The Coolpix P4 offers a wide variety of convenience features which deal directly with in-camera image processing. In playback mode the D-Lighting function can be used to improve contrast and brightness, and slide shows can be set up for playback in-camera or on a TV via the A/V cable supplied with the P4. Print sets can set up using Digital Print Order Format tagging (DPOF) for use in printers which support it, individual photos can be protected from deletion or alteration, you can add transfer marks to individual photos to identify which ones should be transferred automatically by the Nikon PictureProject software (Mac OS X and Windows) supplied with the camera, and a whole range of manual shooting settings can be tweaked when the camera is in Aperture Priority (A) or Program (P) mode. Movie mode offers settings for three different sizes including 640x480 suitable for TV viewing, and an absolutely delightful Time Lapse setting which we used to capture a flower opening one morning in my back garden. If you want to dazzle relatives and friends with your movie-making prowess, that's one way to do it.

Cons: While we didn't actually drop the camera, we did have a couple of close calls and wished for a grippier surface in place of the smooth, brushed and polished metal body (besides which it's still cold outside during early Spring in upstate New York and southern Ontario). To help hang onto the P4, use the supplied Lanyard—that's what it's for. The tripod mount is not centered under the lens which can cause a bit of extra fiddling when positioning for a portrait shot. Photos taken with VR can appear slightly soft, although the general quality of all the 8.1 megapixel shots we took were very good. VR has specific applications and should be turned off most of the time. The 3.5x zoom is quite good, but we occasionally wished for a bit more range. The On/Off button is tiny and positioned next to the shutter button, which made for couple of surprise shut downs until we got used to the feel of the controls. The zoom control is not as smooth as it should be and occasionally required some back and forth adjustment to get just the right position. The battery life indicator does not appear on the LCD display until the battery is quite low, so we'd really like to see either a continuous indicator or battery check function.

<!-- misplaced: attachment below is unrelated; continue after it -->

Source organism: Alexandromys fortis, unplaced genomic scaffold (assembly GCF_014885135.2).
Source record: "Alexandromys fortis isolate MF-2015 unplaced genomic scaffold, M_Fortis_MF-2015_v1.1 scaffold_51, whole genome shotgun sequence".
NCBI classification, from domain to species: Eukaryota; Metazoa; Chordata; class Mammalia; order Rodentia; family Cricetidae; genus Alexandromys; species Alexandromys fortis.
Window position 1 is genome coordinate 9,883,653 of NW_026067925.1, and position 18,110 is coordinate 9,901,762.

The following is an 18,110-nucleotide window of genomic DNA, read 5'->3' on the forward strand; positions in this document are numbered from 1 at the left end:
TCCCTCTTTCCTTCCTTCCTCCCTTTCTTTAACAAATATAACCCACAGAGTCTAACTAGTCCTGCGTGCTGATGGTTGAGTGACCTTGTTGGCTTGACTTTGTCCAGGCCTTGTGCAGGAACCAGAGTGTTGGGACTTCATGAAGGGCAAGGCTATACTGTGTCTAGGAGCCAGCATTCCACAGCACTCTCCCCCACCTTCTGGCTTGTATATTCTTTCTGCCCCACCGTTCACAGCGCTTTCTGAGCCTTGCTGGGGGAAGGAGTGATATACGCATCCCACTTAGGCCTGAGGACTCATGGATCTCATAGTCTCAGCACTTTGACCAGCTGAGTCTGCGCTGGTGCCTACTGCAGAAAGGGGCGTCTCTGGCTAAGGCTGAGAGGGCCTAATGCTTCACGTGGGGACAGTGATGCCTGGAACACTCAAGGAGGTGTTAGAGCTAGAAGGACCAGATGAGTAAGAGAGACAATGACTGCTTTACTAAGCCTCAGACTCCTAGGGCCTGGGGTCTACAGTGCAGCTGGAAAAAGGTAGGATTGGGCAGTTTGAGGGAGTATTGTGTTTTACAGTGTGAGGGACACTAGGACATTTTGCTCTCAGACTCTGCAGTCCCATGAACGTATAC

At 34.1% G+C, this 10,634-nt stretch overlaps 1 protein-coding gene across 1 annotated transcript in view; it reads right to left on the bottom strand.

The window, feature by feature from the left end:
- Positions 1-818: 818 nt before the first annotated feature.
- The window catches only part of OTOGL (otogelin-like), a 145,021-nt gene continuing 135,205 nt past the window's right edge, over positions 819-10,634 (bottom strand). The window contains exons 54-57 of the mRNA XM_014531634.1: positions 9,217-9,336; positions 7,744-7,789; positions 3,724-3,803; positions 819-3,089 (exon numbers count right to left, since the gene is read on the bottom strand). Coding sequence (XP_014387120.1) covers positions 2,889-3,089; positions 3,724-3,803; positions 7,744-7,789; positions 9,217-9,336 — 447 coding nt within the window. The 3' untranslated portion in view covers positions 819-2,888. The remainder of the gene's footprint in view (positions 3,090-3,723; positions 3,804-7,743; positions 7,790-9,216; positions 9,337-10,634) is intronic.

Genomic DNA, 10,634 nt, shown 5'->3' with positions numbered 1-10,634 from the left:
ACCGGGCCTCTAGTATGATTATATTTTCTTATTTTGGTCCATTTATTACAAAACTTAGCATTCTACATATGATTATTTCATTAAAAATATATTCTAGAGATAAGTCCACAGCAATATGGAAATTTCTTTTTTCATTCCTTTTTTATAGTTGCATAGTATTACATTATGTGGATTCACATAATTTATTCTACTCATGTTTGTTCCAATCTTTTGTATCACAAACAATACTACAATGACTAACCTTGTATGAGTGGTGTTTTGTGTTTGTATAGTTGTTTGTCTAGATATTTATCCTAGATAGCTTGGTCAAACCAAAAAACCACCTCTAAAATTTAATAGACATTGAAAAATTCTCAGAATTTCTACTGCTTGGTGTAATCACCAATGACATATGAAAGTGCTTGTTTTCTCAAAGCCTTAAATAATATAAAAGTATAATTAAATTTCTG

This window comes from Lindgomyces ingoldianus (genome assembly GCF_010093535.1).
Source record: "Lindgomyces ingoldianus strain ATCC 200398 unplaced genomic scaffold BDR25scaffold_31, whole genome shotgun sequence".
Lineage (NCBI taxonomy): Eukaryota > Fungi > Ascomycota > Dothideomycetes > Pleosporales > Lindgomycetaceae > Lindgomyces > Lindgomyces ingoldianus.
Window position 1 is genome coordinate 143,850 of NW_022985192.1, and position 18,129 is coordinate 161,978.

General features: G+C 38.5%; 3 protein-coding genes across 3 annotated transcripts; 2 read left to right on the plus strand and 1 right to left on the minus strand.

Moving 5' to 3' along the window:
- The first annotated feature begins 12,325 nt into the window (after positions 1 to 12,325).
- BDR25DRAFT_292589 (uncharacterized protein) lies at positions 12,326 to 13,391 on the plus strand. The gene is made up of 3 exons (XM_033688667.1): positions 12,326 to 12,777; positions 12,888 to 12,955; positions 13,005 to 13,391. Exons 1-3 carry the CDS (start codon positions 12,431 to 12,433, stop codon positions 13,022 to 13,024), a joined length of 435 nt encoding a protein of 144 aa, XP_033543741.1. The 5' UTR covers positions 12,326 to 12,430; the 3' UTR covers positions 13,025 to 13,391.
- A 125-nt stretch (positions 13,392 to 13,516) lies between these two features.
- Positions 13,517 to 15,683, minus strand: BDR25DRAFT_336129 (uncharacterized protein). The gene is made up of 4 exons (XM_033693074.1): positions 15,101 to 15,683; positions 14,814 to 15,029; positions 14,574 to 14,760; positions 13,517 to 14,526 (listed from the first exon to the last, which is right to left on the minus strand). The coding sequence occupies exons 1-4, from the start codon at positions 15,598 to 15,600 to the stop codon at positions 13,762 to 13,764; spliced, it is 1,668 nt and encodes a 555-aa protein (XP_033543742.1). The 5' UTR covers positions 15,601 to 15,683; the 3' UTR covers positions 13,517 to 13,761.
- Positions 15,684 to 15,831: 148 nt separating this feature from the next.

Pros: Fast F2.7-5.3 optics. Built-in Nikon Vibration Reduction (VR) is an absolute joy in situations where you can't stabilize the camera or when you're shooting at full zoom in average or poor light. Though some photos appeared slightly soft with VR, non-VR (standard) shooting modes produced lots and lots of razor sharp photos with accurate colors and realistic saturation. The digital sensor in the P4 is very forgiving and performs well in a wide variety of lighting conditions. The combination of the P4's automatic strobe flash sensor and scene mode presets is also quite refined, providing just the right exposure in some really difficult lighting and shooting conditions. Nikon rates the battery life of the rechargeable EN-EL5 at 200 shots, but we repeatedly got well over 400 shots out of each charge. In one test, I turned on active VR, darkened the room, set the image quality to maximum and proceed to take flash photos one after another. I got bored after the 200th shot (I had to stop at one point because I'd filled up an SD storage card) and I can only conclude that battery life is excellent. The small Nikkor lens and sensor are capable of capturing sharp and remarkably detailed photos, good enough for really large prints up to 16x22 (and even larger depending on the subject matter). Color rendition is quite good with the flash too, providing accuracy in a wide variety of poor lighting conditions. The P4 easily handled outdoor photography in everything from heavy overcast to bright and glaring sunlight, consistently producing balanced results, well focused and properly exposed. In the hands of a building engineer, the camera provided excellent shots of a dank, poorly lit subbasement beneath a building slated for demolition; the built-in flash was powerful enough to provide well lit corners and crawlspaces situated 20 feet from the shooting position. The in-camera zoom feature in playback mode also lets you capture a zoomed crop of anything on the storage card—a great feature and general time saver. The Nikon Coolpix P4 is a delightful camera with broad applications for home, vacation, travel, general technical, and business use. It's easy to use and capable of taking remarkable photos. Highly recommended.

(Ed. Note: I consult regularly with Sean Newell, a professional photographer and an associate at Henry's Cameras in Pickering, Ontario just outside of Toronto. He likes the P4 mainly for its robust family applications, but also because it's a great travel camera whether you're on a business or a pleasure trip. Sean and I recommend purchasing a well padded Lowepro, Tamrac or Crumpler case to carry around any P&S, but especially the P4 with its nice, large LCD screen and guillotine lens guard, both of which should be protected from too many bumps and bangs. Sean also likes the basic manual modes offered by the P4, which allows people who have familiarized themselves with the camera to tweak settings on the fly to get the best possible shot. Inevitably, as Sean has repeatedly reminded me over the years, the best or most expensive camera body and lens combination in the world won't make you a better photographer. Light, composition and a keen eye outshine even the best equipment).